jordan and kendrick in the last five years

This century has had a rough relationship with movie-musicals. For a minute there, it seemed as though the genre was in for a true renaissance – one that would deliver titles that scored on both an artistic and commercial level. However, the renaissance has stalled. Many of the offerings have missed the mark artistically, commercially, or on several occasions both.

Into these shark-infested waters swims a new offering…

THE LAST FIVE YEARS is the story of Jamie and Cathy (Jeremy Jordan and Anna Kendrick), a couple who are trying to make names for themselves as artists in New York City. Jamie benefits from some good luck and scores huge success as a writer starting at age 23. Cathy’s push to make her way as a stage actor isn’t quite as successful, but that never stops her from continuing her push to make it. Their relationship with each-other is what serves as both their fuel and their rudder, and it’s the story of that relationship that is the focus of this musical.

Here’s the twist; Jamie is telling the story of this relationship chronologically, and Cathy is telling it in reverse.

THE LAST FIVE YEARS is special as a musical in the way it laces its songs with a great deal of honesty. Musical theatre generally tends to be escapism: for every one “Next to Normal”, you get fifteen “Producers”. That’s not a dig, it’s just to clarify a point. The point is that hearing young adults sing about hesitations, reservations, determination, and disillusion cuts far deeper as a result. What’s more, hearing those feelings put to music, and then continually get flanked by expressions of loveĀ and jubilation, allows the audience to really dwell in the true ups-and-downs of any long-term relationship.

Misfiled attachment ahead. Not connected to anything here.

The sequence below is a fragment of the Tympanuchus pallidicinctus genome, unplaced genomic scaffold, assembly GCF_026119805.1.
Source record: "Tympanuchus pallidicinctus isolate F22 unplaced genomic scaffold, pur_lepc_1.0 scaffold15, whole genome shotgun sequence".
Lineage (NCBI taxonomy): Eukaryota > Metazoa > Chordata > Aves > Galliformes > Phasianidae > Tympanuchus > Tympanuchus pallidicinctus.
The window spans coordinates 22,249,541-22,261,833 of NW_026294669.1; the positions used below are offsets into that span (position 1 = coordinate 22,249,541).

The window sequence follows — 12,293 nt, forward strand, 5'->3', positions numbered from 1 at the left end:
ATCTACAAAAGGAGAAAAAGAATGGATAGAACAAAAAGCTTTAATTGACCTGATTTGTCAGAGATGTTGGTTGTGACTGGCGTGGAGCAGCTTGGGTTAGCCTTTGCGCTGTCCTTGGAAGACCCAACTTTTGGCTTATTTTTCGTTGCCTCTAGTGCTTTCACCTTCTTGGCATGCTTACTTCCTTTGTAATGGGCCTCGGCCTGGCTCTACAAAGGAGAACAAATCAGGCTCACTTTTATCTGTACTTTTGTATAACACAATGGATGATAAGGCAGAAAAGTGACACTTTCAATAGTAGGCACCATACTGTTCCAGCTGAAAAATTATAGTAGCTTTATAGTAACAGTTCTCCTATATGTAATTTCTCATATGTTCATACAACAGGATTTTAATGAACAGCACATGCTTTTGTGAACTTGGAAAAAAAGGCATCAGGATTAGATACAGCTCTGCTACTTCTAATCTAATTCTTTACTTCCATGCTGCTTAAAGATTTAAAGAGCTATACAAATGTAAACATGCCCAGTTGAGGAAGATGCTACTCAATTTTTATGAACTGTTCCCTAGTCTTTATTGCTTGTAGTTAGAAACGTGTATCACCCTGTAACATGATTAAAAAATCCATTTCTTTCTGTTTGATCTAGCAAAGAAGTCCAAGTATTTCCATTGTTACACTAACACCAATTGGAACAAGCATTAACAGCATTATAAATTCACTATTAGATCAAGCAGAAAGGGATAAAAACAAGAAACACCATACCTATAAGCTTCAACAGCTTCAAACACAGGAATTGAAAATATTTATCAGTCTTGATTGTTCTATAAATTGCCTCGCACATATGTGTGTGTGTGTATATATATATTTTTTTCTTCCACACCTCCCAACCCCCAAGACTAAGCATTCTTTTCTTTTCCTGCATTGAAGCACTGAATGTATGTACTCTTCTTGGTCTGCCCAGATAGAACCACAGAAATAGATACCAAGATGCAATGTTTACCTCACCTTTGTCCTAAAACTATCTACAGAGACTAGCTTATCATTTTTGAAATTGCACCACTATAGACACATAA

However, all of these (truly wonderful) virtues come with a catch. The catch is that these virtues are inherent to the musical itself and the way Kendrick and Jordan sing the songs. None of these emotions are stirred or heightened by the way director Richard LaGravenesse has presented the film. There are no sequences that use cinematic devices like scope, photography, editing, or setting to truly elevate the original material. No sequence has been newly crafted, no set piece has been memorably staged. So if one wants to see this movie simply to “see a movie”, then they won’t find anything especially great here.

THE LAST FIVE YEARS is a great musical, and if there isn’t a live theatre within an afternoon’s drive that is staging it, this film will make a perfect substitute. However, we need to think about it as a movie. If one isn’t a fan of musicals, I dare say this movie will not convert them. It serves its source material rather well, but never dares to go any further than that.